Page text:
To top it off, he reviewed the controversial book, "The Shack", on the same day! Dr. Witherington's review is fair, and I agree with him 100%. It is SO refreshing to read what he said about the book (because he doesn't entirely bash it like other, *ahem*, "theologians").
In even greater news, the tentative schedule for ETS 2008 is online (thanks Joel!)!
John Mark Reynolds writes a GREAT blog essay about "Distracting Ourselves too Much"...here are some of my fave's:
"First, no “solitary media” on school days. If we watch a movie Monday through Friday, we are trying to make sure it is a family experience...
Second, no earbuds with people (planes are an exception). When we are with people (especially folks we love), then we should talk with them...
Third, (and this is a hard one for me) with rare exceptions email needs to be checked twice a day and not more often. My phone should stay off or not be answered when in meetings with other people. (This seems obvious, but it is tempting to check email during meetings.)..."
The email one is one that I am constantly guilty of, and will try to work on. These are especially important for parents! Read more at the link above.
Norman Jeune III (from "Christians in Context") posted a review about Gary Haugen's (President of International Justice Mission) new book: "Just Courage: God's Great Expedition for the Restless Christian". This book looks amazing. I am going to take a little excerpt from the book, from Jeune's post, to entice you to see his whole post, AND order the book!
Haugen says -"The journey for me has been incredible, but by far the most joyful, exhilirating and life-altering part has been the authentic experience of God's presence and power. I have experienced God- and that experience has come in my weakness. God has called us into a battle with violence and aggressive evil that, every day, my colleagues and I know we cannot win without the specific intervention of God...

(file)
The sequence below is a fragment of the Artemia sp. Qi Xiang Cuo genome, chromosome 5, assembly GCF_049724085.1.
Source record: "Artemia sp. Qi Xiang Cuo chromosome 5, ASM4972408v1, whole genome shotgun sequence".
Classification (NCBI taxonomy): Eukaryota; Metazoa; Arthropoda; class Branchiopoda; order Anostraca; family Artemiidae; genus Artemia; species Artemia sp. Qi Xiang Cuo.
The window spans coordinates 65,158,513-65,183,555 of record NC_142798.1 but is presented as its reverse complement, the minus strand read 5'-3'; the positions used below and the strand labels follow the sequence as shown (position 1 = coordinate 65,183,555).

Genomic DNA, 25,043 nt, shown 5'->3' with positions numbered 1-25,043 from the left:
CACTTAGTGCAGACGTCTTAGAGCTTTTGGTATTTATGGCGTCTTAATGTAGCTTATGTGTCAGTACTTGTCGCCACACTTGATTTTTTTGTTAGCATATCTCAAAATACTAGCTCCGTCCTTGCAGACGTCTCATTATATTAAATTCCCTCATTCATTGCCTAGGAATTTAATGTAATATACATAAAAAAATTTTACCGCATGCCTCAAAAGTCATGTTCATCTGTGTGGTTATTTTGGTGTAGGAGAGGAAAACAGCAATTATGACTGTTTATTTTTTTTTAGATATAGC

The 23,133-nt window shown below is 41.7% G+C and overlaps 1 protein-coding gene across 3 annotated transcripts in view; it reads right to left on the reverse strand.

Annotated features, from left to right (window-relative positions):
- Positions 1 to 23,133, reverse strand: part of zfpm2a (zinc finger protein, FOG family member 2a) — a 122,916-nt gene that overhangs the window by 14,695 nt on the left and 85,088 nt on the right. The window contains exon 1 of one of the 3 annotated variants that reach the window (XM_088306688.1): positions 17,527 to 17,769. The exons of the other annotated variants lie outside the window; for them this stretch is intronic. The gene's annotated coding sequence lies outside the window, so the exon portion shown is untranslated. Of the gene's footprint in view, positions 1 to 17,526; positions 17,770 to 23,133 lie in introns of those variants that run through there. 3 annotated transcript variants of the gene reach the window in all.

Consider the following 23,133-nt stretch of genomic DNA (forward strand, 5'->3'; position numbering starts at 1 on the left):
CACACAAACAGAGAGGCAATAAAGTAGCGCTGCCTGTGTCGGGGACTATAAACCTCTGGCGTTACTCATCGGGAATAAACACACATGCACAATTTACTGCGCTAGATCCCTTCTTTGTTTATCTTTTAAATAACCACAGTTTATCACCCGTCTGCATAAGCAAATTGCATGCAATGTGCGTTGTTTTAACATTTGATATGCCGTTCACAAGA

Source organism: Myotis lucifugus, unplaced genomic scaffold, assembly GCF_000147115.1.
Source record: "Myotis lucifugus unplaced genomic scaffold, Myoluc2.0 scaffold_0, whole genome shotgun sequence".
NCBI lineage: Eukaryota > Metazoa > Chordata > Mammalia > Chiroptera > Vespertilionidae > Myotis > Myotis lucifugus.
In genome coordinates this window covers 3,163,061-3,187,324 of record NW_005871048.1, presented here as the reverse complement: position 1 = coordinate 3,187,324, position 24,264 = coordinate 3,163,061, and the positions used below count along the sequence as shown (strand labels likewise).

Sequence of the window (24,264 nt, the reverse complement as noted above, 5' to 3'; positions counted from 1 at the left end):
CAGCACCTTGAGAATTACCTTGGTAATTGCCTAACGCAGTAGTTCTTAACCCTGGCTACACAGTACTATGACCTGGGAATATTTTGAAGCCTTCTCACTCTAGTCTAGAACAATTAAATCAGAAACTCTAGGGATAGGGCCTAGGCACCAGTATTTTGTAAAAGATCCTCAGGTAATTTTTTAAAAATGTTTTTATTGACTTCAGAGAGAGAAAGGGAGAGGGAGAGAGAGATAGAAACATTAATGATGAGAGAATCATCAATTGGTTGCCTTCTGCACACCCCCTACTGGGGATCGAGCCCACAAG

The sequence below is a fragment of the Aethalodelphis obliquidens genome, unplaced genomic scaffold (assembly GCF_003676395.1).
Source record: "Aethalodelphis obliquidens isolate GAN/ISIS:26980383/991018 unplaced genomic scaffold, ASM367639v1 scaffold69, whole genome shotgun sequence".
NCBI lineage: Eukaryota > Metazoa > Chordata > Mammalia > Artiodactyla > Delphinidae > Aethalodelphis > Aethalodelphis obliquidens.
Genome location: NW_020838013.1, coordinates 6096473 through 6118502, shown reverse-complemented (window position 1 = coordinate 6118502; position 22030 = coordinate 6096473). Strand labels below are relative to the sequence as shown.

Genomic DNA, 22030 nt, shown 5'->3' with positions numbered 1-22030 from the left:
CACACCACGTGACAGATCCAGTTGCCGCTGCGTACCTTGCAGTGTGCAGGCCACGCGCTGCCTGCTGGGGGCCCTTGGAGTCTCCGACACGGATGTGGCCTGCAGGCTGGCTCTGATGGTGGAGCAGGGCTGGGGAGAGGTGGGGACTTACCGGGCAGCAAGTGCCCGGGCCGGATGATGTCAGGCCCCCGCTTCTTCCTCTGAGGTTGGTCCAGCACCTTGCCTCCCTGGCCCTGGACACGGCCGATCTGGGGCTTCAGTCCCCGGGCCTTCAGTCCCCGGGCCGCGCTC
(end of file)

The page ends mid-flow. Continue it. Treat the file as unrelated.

...In concrete terms, what does that desperation look like? For me, it means being confronted with a videotape of hundreds of young girls in Cambodia being put on open sale to be raped and abused by sex tourists and foreign pedophiles. It means going into a brothel in Cambodia as part of an undercover investigation and being presented with a dozen girls between the ages of five and ten who are being forced to provide sex to strangers. It means being told by everyone who should know that there is nothing that can be done about it. It means facing deaths threats for my investigative colleagues, high level police corruption, desperately inadequate aftercare capacities for victims and a hopelessly corrupt court system. It means going to God in honest argument and saying, "Father, we cannot solve this," and hearing him say, "Do what you know best to do, and watch me with the rest." In the end it means taking that risky bargain and seeing God do more than I could have hoped or imagined- setting girls free, providing high-quality aftercare, bringing the perpetrators to justice, shutting down the whole nasty operation, training the Cambodian authorities to do this work themselves and seeing the U.S. government willing to pay for it."